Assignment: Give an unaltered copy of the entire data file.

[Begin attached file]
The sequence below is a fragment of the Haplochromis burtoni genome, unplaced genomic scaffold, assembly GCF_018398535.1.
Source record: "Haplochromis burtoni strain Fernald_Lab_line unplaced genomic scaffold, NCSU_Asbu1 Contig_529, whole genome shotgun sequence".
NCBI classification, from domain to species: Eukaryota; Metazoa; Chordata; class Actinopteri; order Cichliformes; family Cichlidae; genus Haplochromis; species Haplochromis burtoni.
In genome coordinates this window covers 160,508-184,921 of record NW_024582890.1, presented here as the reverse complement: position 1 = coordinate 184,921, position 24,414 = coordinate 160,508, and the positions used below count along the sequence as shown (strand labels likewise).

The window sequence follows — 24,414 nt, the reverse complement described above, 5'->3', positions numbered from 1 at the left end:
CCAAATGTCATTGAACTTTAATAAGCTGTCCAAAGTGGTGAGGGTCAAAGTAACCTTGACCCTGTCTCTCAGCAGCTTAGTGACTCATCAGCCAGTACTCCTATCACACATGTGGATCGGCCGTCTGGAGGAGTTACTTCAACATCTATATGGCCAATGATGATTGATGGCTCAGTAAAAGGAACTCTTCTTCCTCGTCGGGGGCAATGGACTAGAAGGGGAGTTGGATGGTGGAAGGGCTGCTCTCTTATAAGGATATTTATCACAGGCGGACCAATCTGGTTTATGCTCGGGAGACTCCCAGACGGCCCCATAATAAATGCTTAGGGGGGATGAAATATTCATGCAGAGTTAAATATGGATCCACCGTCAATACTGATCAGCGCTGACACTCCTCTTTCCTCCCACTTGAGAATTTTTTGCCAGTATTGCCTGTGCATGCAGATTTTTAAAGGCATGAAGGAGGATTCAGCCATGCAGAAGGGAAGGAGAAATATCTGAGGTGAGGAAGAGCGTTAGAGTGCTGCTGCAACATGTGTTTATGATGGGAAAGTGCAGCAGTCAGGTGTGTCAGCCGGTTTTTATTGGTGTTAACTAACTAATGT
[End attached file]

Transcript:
The sequence below is a fragment of the Haplochromis burtoni genome, unplaced genomic scaffold, assembly GCF_018398535.1.
Source record: "Haplochromis burtoni strain Fernald_Lab_line unplaced genomic scaffold, NCSU_Asbu1 Contig_529, whole genome shotgun sequence".
NCBI classification, from domain to species: Eukaryota; Metazoa; Chordata; class Actinopteri; order Cichliformes; family Cichlidae; genus Haplochromis; species Haplochromis burtoni.
In genome coordinates this window covers 160,508-184,921 of record NW_024582890.1, presented here as the reverse complement: position 1 = coordinate 184,921, position 24,414 = coordinate 160,508, and the positions used below count along the sequence as shown (strand labels likewise).

The window sequence follows — 24,414 nt, the reverse complement described above, 5'->3', positions numbered from 1 at the left end:
CCAAATGTCATTGAACTTTAATAAGCTGTCCAAAGTGGTGAGGGTCAAAGTAACCTTGACCCTGTCTCTCAGCAGCTTAGTGACTCATCAGCCAGTACTCCTATCACACATGTGGATCGGCCGTCTGGAGGAGTTACTTCAACATCTATATGGCCAATGATGATTGATGGCTCAGTAAAAGGAACTCTTCTTCCTCGTCGGGGGCAATGGACTAGAAGGGGAGTTGGATGGTGGAAGGGCTGCTCTCTTATAAGGATATTTATCACAGGCGGACCAATCTGGTTTATGCTCGGGAGACTCCCAGACGGCCCCATAATAAATGCTTAGGGGGGATGAAATATTCATGCAGAGTTAAATATGGATCCACCGTCAATACTGATCAGCGCTGACACTCCTCTTTCCTCCCACTTGAGAATTTTTTGCCAGTATTGCCTGTGCATGCAGATTTTTAAAGGCATGAAGGAGGATTCAGCCATGCAGAAGGGAAGGAGAAATATCTGAGGTGAGGAAGAGCGTTAGAGTGCTGCTGCAACATGTGTTTATGATGGGAAAGTGCAGCAGTCAGGTGTGTCAGCCGGTTTTTATTGGTGTTAACTAACTAATGT